22 August 2020
On 15 January my father died aged 87. His funeral was held on 30 January. The church was well attended by family, friends and colleagues. The service was conducted by our family friend, the vicar who was curate at the same church half a century ago. Our family home was just around the corner from the church. Our vicar friend married me and my sister and christened three of our children in that church.
As we took our seats, my throat was so tight I could hardly breathe. I found the strength to climb the steps to the pulpit and read a poem with my daughter, before I allowed the tears to spill down my cheeks. At the end of the service she and I walked out of the church, hand in hand. We watched as his coffin, laden with white roses and orchids, was lifted into the hearse. We stood side by side, motionless, as the car seemed to glide away from us and we could see it no longer.
We knew everyone was waiting to come out of the church and in that split second we all agreed we couldn’t face doing a line up. We dived into the funeral cars and in minutes arrived at the hotel where the ‘bit of a do’ afterwards was to be held. I still feel guilty about that as we knew not everyone who had attended the church would be able to join us, but we hoped they would understand. We spent a few quiet moments together, sipping a glass of whatever we fancied before everyone arrived. The next few hours were full of stories, memories, laughter and tears. By the time the last person left we were exhausted but satisfied that the day had been a very fitting send off for an amazing man.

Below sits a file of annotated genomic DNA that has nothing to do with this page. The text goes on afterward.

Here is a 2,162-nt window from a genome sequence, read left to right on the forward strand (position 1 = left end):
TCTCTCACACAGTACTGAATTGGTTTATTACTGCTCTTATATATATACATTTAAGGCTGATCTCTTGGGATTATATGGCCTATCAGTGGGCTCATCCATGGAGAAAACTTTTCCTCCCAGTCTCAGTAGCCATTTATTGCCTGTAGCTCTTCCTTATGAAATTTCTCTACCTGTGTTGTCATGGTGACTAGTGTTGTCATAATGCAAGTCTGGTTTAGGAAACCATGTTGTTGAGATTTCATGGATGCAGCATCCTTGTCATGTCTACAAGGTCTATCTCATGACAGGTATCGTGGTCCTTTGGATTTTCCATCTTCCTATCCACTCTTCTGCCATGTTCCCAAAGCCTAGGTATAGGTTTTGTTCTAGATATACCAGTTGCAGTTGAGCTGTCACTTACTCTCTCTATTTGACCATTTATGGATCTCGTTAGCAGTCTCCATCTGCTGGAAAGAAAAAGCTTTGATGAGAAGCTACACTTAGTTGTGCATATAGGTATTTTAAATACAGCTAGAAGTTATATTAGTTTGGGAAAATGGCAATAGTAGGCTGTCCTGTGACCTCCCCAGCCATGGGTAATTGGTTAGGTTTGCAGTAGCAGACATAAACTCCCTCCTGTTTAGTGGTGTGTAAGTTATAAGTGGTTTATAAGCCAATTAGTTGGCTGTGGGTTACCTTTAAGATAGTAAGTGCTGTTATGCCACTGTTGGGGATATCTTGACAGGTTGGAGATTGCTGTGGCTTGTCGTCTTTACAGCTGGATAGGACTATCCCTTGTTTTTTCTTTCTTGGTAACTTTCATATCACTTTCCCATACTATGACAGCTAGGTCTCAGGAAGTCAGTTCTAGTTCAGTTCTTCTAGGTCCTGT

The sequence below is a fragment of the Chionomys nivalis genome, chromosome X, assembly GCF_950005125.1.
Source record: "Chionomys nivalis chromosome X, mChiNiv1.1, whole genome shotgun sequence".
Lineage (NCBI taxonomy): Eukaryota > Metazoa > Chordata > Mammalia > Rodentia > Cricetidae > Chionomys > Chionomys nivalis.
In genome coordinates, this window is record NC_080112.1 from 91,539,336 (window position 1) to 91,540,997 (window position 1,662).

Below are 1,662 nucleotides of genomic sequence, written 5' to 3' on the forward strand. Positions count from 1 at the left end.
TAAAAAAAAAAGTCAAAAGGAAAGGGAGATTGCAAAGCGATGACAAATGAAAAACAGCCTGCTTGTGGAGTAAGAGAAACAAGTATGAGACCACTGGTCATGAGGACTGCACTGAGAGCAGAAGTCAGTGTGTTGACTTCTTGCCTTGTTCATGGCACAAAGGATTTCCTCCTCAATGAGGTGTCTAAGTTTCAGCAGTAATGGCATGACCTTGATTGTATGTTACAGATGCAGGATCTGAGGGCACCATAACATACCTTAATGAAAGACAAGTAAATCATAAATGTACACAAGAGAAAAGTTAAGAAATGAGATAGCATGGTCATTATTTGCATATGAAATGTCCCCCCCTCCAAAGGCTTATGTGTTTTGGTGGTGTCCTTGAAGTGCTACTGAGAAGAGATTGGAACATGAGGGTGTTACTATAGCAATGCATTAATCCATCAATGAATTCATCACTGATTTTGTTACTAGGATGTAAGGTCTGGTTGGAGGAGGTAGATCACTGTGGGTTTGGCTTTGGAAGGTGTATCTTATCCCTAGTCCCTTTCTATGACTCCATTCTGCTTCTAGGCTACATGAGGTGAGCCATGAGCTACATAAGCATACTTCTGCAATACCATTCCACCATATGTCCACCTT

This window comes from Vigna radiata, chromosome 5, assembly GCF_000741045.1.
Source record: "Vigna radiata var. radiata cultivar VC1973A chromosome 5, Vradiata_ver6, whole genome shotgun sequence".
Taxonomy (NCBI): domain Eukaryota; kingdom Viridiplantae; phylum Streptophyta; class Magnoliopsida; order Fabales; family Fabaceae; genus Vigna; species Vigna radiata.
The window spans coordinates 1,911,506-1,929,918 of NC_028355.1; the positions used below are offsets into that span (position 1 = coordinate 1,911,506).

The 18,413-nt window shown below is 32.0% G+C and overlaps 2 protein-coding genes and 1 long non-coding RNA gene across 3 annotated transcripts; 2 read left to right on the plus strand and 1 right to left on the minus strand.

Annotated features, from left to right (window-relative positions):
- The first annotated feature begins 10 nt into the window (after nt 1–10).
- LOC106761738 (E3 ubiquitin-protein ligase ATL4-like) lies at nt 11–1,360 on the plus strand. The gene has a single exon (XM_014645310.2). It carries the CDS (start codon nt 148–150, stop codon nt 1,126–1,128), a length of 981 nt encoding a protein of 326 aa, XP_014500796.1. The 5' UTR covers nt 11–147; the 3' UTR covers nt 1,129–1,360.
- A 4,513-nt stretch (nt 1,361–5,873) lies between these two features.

Little did we know then how fortunate we had been. Within weeks Coronavirus was with us. Families were unable to be with their loved ones at end of life. Funerals were limited to no more than 10 close family members and social distancing applied – no comforting hugs allowed. Lockdown delayed our ability to arrange a resting place for my father. Today, over 7 months since he died, his daughters, sons in law, grandchildren and great grandchild were able to meet together and bury his ashes in the garden of the church where his funeral took place. Our vicar friend conducted the short service for us. We had a much smaller ‘bit of a do’ afterwards – just me, my 2 sisters and our vicar friend. We sat in my garden, socially distanced of course – our toasts were to my father and our vicar friend’s wife, who died during lockdown – he drank red wine and we ‘girls’ shared a bottle of pink champagne.